What Happens to your Honey in the Lab?

What Happens to your Honey in the Lab?


Analytica Laboratories (now part of ALS Global) is New Zealand’s leading honey testing laboratory. We have developed methods like the C4 Sugar Screening test and the 3-in-1 test that are now very commonly used by all New Zealand labs nowadays. In this article, I am going to give you a brief rundown on how we perform some of the common honey tests, to give you a better understanding of what your honey goes through once it arrives at our doors. Another good way to understand what we do in the lab is to come for a lab tour!


Sample Reception Process:

When your honey first arrives at our door, it will likely be arriving via a courier service. As a commercial lab, we service many industries including contaminated land, water, dairy, and honey just to name a few.

Once your honey is dropped off, it will head into our Sample Reception team to be receipted. Using the analysis request form that you send in with your samples, the team will register your honey into our laboratory information management system (called ‘LIMS’) and label the samples with unique identifying barcodes before sending it to the lab. If there are any problems interpreting your request form or with the samples we have received, the team will contact you to confirm. If all is fine, you will receive your sample receipt notifying you that your samples have arrived and are in the lab being tested.


Laboratory Analysis Process:

After your honey has been through sample reception, it will make its way to the lab. An important thing to note is that when honey reaches the lab it is completely anonymous to lab staff who the client is. This is an IANZ requirement which keeps any potential bias from interfering with the lab process.

The first step in the honey process is to thoroughly mix the honey, then weigh the honey into smaller subsamples for each test that the sample is needing. This ensures the proportion taking for testing is representative of the sample submitted. After the honey has been weighed out, the subsample will be sent off for testing and any leftover sample will be stored for potential retesting that may be required.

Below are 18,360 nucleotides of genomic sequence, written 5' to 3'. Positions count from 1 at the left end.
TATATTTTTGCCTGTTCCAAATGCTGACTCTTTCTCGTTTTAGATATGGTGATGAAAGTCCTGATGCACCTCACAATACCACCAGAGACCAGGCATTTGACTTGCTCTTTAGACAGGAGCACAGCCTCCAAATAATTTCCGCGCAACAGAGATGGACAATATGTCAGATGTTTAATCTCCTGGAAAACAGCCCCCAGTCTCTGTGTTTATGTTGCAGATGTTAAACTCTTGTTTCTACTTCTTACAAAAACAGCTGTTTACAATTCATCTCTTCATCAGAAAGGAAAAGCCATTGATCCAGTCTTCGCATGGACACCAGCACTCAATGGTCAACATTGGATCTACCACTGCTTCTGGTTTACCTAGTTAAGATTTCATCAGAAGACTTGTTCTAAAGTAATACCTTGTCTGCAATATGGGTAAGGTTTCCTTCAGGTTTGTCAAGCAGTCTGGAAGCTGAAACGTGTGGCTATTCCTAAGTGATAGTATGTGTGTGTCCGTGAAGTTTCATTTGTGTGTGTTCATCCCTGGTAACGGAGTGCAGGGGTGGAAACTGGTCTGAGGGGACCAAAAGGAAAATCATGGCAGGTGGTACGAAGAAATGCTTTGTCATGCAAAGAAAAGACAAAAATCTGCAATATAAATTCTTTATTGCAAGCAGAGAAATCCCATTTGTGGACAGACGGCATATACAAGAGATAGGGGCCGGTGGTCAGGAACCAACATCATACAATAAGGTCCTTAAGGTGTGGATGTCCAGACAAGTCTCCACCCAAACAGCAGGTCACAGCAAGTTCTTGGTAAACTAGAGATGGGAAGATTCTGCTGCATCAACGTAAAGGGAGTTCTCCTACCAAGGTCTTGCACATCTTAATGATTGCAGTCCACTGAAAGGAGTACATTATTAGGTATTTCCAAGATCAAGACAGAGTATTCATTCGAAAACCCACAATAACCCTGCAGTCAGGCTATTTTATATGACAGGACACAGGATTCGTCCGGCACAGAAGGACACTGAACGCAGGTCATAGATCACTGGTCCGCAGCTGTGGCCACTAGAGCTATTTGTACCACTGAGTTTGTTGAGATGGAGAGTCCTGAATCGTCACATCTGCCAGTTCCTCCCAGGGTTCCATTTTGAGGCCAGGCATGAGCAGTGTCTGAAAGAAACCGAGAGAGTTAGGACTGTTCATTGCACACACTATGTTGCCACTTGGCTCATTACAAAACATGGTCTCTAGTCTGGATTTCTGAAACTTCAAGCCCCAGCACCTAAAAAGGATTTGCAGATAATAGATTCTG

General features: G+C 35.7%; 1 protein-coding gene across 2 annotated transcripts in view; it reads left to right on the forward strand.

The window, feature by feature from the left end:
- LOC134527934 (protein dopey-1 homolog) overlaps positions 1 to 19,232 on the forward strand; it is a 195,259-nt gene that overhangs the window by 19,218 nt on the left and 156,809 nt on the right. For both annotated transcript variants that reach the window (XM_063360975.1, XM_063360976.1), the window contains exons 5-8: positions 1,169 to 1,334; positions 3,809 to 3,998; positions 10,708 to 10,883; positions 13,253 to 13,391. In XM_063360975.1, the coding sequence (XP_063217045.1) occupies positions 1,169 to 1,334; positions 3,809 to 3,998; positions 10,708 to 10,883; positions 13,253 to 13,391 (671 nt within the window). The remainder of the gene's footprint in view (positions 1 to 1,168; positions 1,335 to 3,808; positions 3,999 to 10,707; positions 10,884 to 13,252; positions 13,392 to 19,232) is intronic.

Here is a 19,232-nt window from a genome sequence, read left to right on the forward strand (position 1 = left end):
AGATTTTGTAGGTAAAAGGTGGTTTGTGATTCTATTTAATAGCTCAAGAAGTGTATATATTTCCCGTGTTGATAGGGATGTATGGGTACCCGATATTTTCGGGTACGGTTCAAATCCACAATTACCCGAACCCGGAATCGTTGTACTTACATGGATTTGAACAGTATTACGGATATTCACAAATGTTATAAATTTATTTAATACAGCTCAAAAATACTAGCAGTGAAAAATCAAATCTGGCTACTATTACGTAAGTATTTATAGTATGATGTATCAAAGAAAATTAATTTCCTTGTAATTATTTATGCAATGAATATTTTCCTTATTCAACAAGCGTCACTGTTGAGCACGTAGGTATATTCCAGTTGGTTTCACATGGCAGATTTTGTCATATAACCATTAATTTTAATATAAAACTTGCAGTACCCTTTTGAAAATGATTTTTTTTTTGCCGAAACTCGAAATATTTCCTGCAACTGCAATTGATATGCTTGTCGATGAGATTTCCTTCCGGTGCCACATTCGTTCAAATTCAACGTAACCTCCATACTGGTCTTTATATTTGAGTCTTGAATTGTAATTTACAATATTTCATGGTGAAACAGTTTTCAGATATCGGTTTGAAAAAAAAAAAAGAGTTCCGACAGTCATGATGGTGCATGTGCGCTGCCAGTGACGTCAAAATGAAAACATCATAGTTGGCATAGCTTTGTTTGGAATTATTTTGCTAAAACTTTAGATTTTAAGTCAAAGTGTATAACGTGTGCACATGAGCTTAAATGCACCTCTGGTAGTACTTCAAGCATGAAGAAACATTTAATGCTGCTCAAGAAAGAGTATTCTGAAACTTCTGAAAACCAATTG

Performing the 3-in-1 and Leptosperin tests:

To analyse a sample for DHA, MG, HMF and Leptosperin, we use a technique called High Performance Liquid Chromatography (HPLC). This machine works by sending a carefully prepared solution of the honey at high pressure through a stainless-teel tube containing special absorbents, called a ‘column’. The idea is that the compounds in the sample all have different chemical properties so they will travel through this column at different speeds. By placing an optical detector at the end of the column we can measure when each compound comes out, and by determining the size of the signal we can determine the concentration. The end result is called a ‘chromatogram’, which is like a graph of the signal against time. An example is shown in Figure 1.


Performing the MPI Chemical Markers test:

Analytica use Liquid Chromatography-Mass Spectrometry (LC-MS) to analyse honey for the MPI Chemical Markers. This instrument follows the same principle as the HPLC instrument but rather than using an optical detector to create a chromatogram, we will run it through a mass spectrometer. This allows us to quantify analytes that are at much lower levels than what we could detect using HPLC alone. The mass spec works by spraying the eluent from a column into a fine mist, applying an electrical charge, then measuring the signals originating from particular masses corresponding to the compounds of interest. This gives very high sensitivity, and very high selectivity.


How do we interpret the data to get a result?

To interpret the data we first look at the chromatograms of the standards. Standards are verified solutions that contain known levels of each analyte. Using the results of the standards we tested, we can establish a mathematical relationship between the size of a signal and the corresponding concentration. By applying that relationship to the honey samples, we can determine their concentrations. We verify that the results are correct by checking quality control samples which are run with every single sample and every single analysis batch.



Next time you receive your results, have a look at the method summary section to see what process your sample went through to get the result. Hopefully now you will have a better understanding of the chemistry based processes your honey has gone through!